If you are a business owner, it's useful, I think, to strive to show up in all aspects of your life as consistent and trustworthy. This includes when you are venting about a personal issue in any private forum or group, because you never know when those who are observing your behavior could become a referral source (or an unfavorable influencer).

 

A good way to demonstrate your trustworthiness is to look for opportunities to answer a question, lend support and comfort, and provide a resource -- even those that aren't yours. This kind of giving builds good will and helps you remain in others' consciousness as a helpful person. Soon or later that will translate into wanting to engage your services for more focused help.

 

Being a helpful resource always keeps you walking in integrity on your own path as a spiritual provider.

 

 

4. Create and Curate Resources

 

I'm a fan of creating resources.  What that means for me is that I use my skill as a writer to create information products. Those can take many forms -- emails, give-away pdf ebooks, blog posts, the gathering of blog post into digital books for Kindle, and print on demand paperbacks.

 

As an introvert, I'd much rather spend my time writing info products than going to networking breakfasts with conventional business owners. And there is a lot of networking potential online in private Facebook and LinkedIn groups. I find it helpful to have several informative resources I can mention in conversation when the opportune moment arises.

 

By the way, curating means collecting links to resources that others have created so that you can promote or mention them too.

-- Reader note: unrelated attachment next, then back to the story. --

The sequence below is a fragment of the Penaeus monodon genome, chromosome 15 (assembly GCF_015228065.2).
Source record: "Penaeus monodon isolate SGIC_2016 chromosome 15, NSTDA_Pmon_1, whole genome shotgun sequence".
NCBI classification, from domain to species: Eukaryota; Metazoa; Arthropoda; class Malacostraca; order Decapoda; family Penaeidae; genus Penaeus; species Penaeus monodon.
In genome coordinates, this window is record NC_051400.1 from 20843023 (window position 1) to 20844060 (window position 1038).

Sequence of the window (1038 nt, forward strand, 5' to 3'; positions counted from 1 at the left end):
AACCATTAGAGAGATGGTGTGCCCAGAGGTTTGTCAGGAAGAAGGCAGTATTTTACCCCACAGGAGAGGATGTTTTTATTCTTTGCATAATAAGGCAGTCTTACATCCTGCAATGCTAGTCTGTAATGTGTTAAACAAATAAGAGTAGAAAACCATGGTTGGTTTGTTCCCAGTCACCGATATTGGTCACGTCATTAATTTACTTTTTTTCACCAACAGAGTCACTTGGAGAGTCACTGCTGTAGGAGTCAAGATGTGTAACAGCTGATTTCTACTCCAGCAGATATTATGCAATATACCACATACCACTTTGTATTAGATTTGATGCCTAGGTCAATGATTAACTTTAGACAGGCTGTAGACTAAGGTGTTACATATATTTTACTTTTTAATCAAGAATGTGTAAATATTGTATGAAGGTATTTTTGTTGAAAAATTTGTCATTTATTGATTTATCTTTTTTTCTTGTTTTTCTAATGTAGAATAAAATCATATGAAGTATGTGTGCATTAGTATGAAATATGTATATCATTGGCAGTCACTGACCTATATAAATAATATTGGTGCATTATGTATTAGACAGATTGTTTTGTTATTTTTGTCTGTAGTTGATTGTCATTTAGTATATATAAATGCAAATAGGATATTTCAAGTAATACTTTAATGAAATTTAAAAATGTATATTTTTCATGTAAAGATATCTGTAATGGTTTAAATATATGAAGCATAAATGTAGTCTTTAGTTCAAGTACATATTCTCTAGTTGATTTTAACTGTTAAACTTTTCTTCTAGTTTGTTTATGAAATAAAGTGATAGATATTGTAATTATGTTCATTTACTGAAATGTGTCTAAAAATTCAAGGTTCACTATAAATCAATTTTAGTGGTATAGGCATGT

For example, I have a favorite set of experts in several fields whose work I follow. I frequently link to them in blogs and social media because I think my audience of past and future clients will benefit from their knowledge. Linking to others furthers that ethic of being of service, and helps build your reputation as a help resource as well.

 

 

5. Promote or Follow Up Gently

 

Our spiritual gifts are indeed a blessing -- but they don't pay the rent if we can't make a living offering our work in the world for a reasonable fee.  The conventional language for persuading a person to become a client is "call to action".

 

Yes, spiritual services business owners do need to use calls to action, and it is possible to do so and stay in integrity with your own ethical path.

 

For example, place a gentle invitation at the end of your blog posts for how to get further details about your services. Tell forum or online group members how to reach you privately if they want your full consultation or reading.

 

 

6. Re-Envision How to Deliver Services

 

Don't forget to pay some attention to which of your services are popular and which aren't selling.

 

It can be useful to turn workshop materials into an information product instead of trying to enroll participants in a weekend class. Or break up a long training program into shorter, self-contained modules for less cost.  Sometimes just changing the title and description of what you offer will make a difference.

 

In other words, being a spiritual services provider doesn't mean you have to avoid the analysis and redesign that every successful business owner does to know how to continue being relevant to their market.

 

*******

 

I hope these tips have sparked some ideas for you.

 

And if you'd like more knowledge and assistance about marketing your spiritual services business, take a look at my info product and consult opportunity by clicking on the picture above in this blog or on this link:  Essential of Marketing for the Spiritual Service Business Owner. The table of contents is listed on the page the link will take you to. (See what I did there?)

 

 

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​I ​​do two basic things when I work with people:

I bring 40 years of experience and training​ to bear on the projects or situations at hand, and

I strive to problem solve with the best of my expertise in order to satisfy the client's needs.